The Mexican government resisted that pressure but agreed in a separate accord to initiate talks toward an overhaul of its asylum policies. Mexican officials later said they didn’t believe such measures would ultimately be necessary because their unprecedented crackdown would achieve the results the Trump administration was seeking.
Trump has not tweeted about Mexico’s migration efforts in recent weeks, nor given any indication about whether he planned to insist on that part of the agreement or resume his tariff threat. Homeland Security officials declined to say if the administration plans to renew the threat.
Trump’s trade dispute with China and the administration’s worries about a weakening U.S. economy could make it more difficult for the White House to wield tariffs, especially because the damage would impact major U.S. companies who have manufacturing and assembly plants in Mexico.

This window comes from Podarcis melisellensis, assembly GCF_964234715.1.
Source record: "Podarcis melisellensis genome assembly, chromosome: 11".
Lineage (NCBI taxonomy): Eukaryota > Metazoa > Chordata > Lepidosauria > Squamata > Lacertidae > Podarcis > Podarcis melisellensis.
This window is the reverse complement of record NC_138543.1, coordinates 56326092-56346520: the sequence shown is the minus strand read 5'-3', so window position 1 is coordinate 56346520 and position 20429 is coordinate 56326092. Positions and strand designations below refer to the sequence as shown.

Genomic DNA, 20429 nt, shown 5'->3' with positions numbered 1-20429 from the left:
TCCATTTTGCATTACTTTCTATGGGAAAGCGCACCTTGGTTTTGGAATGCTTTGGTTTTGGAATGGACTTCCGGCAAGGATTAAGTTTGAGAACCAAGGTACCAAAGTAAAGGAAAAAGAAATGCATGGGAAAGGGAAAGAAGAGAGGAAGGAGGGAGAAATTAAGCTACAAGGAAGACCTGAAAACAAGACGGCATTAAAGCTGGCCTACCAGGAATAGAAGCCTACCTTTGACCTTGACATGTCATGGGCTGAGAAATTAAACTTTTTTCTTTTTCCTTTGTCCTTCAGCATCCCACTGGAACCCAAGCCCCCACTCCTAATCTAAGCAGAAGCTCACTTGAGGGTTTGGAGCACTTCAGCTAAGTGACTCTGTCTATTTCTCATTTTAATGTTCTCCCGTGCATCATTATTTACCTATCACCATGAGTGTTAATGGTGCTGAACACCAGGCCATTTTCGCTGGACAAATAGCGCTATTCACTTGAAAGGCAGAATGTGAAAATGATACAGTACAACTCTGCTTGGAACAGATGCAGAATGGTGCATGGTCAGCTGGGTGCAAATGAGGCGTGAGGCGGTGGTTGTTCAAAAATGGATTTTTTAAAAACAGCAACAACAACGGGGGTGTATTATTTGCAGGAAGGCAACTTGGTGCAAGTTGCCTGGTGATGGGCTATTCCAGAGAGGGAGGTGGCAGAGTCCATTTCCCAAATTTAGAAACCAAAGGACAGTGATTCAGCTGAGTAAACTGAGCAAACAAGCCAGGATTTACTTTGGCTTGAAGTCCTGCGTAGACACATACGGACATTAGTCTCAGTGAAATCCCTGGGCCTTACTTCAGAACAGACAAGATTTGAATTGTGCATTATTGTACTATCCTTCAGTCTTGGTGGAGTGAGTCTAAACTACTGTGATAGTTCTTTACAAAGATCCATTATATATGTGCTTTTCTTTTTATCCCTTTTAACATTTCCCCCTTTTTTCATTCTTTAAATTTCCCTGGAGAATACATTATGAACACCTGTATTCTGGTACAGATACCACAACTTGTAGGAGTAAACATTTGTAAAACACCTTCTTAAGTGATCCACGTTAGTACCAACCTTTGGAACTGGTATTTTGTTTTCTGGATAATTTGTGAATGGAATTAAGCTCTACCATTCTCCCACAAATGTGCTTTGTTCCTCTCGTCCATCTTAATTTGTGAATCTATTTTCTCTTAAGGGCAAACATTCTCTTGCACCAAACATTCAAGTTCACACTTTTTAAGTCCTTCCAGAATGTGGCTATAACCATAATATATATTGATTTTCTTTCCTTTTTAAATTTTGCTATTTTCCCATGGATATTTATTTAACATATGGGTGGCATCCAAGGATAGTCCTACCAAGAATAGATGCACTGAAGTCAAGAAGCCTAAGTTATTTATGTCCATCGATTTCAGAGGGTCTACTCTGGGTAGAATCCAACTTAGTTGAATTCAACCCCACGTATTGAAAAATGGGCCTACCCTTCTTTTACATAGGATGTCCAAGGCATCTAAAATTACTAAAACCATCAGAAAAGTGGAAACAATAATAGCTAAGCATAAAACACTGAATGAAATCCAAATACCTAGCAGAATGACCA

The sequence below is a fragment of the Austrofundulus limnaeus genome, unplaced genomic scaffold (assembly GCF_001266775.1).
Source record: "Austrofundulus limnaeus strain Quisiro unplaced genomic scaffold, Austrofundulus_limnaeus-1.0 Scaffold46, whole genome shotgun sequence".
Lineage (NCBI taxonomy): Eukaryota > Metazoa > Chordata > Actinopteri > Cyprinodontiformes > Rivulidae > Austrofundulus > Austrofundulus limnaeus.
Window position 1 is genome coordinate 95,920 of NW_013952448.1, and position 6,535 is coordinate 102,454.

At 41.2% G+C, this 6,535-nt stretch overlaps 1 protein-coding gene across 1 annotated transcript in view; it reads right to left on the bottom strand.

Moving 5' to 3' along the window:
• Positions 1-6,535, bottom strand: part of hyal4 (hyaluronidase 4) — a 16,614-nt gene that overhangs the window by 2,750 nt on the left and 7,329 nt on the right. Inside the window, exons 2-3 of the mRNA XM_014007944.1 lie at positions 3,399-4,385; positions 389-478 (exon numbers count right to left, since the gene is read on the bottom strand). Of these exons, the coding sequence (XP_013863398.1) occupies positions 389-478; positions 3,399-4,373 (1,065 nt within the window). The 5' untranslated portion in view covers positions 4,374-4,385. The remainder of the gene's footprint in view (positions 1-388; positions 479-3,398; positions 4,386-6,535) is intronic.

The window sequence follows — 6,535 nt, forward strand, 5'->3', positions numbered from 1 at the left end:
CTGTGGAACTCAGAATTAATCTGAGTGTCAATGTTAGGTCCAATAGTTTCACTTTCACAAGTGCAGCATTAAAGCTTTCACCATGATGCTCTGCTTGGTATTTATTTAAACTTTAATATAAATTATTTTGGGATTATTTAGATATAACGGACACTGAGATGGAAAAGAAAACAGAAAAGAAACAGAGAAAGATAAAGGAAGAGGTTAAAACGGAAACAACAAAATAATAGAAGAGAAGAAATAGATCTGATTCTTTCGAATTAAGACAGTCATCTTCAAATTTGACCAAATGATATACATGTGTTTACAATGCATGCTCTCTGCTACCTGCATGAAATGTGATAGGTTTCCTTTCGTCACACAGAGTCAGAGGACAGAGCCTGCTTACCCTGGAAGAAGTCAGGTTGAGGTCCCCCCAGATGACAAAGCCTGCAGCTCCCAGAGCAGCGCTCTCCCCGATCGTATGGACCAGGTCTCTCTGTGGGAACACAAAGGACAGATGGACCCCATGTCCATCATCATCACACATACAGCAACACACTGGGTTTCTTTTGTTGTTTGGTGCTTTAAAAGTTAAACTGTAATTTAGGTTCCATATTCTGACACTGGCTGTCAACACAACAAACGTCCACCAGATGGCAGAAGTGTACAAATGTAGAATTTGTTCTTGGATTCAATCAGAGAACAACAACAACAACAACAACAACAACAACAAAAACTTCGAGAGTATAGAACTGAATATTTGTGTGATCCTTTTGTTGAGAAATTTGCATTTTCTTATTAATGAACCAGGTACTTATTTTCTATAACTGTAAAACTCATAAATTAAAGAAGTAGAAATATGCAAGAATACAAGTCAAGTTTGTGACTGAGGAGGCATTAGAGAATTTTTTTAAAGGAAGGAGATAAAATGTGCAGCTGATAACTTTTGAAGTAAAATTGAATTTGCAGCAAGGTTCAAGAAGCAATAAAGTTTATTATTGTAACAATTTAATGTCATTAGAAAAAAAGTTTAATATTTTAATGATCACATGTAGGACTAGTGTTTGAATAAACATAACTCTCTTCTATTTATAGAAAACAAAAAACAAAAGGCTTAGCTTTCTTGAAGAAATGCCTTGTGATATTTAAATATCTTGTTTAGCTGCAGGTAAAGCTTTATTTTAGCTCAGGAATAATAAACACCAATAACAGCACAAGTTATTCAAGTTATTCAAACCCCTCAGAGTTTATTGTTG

Ebrard and López Obrador told reporters Friday that Mexico had accomplished what the Trump administration had asked.
“This reduction of 56 percent in the flow of migrants is a result of diverse measures that the government has taken, in compliance with the Mexican migration law,” Ebrard said, citing data from U.S. Customs and Border Protection. “I don’t expect there to be a tariff threat on Tuesday.”
Ebrard dismissed the idea that Mexico would implement a safe third country agreement at the White House’s request. Leaders of Mexico’s Senate, which would have to ratify such a deal, have signaled that they would not approve it.
“I’m not sure if they will try to broach that idea at our meeting, but we already have an answer,” Ebrard said, referring to U.S. officials. He added that such a deal “is not in Mexico’s interest.”
“We told them that there is a Mexican strategy that can produce results,” he said. “What we showed is that we were right.”
Mexico has deployed more than 25,000 members of its newly formed national guard to help interdict migrants, mostly along the country’s southern and northern borders, Ebrard said.
Migrant advocates say Mexican officials have done little to provide for asylum seekers sent by U.S. officials to wait for their court dates in northern Mexico, under the Migrant Protection Protocols policy, also known as “Remain in Mexico.”